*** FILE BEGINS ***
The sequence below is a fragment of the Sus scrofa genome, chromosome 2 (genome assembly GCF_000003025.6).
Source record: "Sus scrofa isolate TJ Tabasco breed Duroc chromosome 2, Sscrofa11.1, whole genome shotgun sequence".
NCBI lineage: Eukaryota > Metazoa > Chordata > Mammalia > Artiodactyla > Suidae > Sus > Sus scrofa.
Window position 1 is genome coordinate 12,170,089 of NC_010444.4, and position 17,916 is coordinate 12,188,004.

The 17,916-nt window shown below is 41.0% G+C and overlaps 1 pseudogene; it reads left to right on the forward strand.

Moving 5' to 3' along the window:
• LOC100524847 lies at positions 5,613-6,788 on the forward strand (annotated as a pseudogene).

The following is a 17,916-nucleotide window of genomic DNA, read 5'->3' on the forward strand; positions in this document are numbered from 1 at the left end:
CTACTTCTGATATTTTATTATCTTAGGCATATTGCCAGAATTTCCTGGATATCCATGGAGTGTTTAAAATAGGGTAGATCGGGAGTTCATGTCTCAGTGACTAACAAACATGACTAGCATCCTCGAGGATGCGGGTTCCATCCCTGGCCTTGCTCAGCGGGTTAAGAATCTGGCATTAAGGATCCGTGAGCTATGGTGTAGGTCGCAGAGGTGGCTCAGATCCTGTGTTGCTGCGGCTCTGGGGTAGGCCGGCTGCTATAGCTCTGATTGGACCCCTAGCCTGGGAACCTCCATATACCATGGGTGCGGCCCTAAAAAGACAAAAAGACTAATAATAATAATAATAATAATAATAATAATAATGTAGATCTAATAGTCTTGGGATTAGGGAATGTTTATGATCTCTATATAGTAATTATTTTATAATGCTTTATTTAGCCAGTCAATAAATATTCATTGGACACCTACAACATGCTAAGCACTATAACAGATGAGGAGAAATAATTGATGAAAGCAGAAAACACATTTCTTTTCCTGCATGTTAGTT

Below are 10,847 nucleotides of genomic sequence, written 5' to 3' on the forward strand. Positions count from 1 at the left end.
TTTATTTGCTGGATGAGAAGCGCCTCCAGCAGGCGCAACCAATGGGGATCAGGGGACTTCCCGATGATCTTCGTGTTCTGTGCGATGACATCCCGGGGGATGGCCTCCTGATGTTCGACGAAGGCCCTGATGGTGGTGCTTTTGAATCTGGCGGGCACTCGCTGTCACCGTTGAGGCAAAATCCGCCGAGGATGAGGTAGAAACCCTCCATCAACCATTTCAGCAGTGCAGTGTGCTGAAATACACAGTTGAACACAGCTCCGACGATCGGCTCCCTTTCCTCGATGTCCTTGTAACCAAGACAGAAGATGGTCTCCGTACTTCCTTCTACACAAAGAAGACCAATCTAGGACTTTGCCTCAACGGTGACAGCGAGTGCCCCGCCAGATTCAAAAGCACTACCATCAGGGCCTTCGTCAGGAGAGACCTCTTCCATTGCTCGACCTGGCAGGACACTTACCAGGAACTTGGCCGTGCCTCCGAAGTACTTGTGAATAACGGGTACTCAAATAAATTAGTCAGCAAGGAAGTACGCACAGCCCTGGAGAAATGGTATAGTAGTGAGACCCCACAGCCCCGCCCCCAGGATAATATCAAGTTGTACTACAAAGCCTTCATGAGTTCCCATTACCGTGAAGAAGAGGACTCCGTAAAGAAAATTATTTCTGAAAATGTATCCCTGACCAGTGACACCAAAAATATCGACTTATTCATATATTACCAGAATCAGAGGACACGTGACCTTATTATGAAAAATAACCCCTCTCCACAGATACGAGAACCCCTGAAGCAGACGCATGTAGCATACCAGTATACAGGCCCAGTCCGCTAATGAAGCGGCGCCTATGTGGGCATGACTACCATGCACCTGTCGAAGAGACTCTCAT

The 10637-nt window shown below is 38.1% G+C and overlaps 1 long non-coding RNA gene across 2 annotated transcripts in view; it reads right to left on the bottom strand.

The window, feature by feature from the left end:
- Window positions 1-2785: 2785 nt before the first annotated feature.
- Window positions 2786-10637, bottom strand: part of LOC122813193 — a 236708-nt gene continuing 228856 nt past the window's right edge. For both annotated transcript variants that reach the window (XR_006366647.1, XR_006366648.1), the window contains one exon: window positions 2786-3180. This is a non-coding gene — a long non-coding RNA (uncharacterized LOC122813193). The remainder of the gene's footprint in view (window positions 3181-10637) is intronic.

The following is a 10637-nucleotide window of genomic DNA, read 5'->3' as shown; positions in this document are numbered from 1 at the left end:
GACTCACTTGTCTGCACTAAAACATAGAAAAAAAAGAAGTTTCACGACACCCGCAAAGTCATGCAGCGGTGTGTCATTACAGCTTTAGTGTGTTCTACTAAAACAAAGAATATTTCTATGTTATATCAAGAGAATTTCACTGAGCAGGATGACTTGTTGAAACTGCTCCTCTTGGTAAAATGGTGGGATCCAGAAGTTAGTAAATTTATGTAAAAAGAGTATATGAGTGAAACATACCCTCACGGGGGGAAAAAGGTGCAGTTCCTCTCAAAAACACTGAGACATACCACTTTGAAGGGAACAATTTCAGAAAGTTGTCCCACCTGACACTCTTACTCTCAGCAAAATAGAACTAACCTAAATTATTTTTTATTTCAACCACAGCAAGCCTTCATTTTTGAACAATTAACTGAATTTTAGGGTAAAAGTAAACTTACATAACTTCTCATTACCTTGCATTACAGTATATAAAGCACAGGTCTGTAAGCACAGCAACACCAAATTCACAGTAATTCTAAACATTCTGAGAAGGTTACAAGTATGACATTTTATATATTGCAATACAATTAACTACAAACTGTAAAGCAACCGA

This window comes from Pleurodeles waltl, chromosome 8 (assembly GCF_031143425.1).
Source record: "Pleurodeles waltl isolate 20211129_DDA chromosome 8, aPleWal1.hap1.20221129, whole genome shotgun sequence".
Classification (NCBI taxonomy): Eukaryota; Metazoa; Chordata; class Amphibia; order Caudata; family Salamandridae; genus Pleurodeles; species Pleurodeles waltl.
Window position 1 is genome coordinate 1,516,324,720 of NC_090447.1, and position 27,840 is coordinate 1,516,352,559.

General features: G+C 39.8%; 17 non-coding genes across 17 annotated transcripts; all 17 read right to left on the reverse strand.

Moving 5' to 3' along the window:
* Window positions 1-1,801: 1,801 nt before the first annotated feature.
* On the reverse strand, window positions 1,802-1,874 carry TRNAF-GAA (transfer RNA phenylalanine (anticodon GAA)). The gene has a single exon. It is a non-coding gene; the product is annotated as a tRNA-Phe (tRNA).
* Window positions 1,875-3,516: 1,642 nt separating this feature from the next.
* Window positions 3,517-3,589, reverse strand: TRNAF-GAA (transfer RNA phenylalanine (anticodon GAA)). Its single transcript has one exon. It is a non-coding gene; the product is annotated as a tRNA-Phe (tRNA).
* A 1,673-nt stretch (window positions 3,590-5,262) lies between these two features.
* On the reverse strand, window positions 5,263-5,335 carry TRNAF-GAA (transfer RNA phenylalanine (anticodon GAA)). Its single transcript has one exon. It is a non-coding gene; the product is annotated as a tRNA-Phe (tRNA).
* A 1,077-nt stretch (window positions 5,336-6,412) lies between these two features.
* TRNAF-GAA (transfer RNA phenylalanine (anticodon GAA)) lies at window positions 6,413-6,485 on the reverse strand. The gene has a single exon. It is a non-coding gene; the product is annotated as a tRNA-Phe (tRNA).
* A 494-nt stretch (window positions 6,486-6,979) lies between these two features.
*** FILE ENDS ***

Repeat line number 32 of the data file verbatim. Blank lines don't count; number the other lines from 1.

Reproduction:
* A 494-nt stretch (window positions 6,486-6,979) lies between these two features.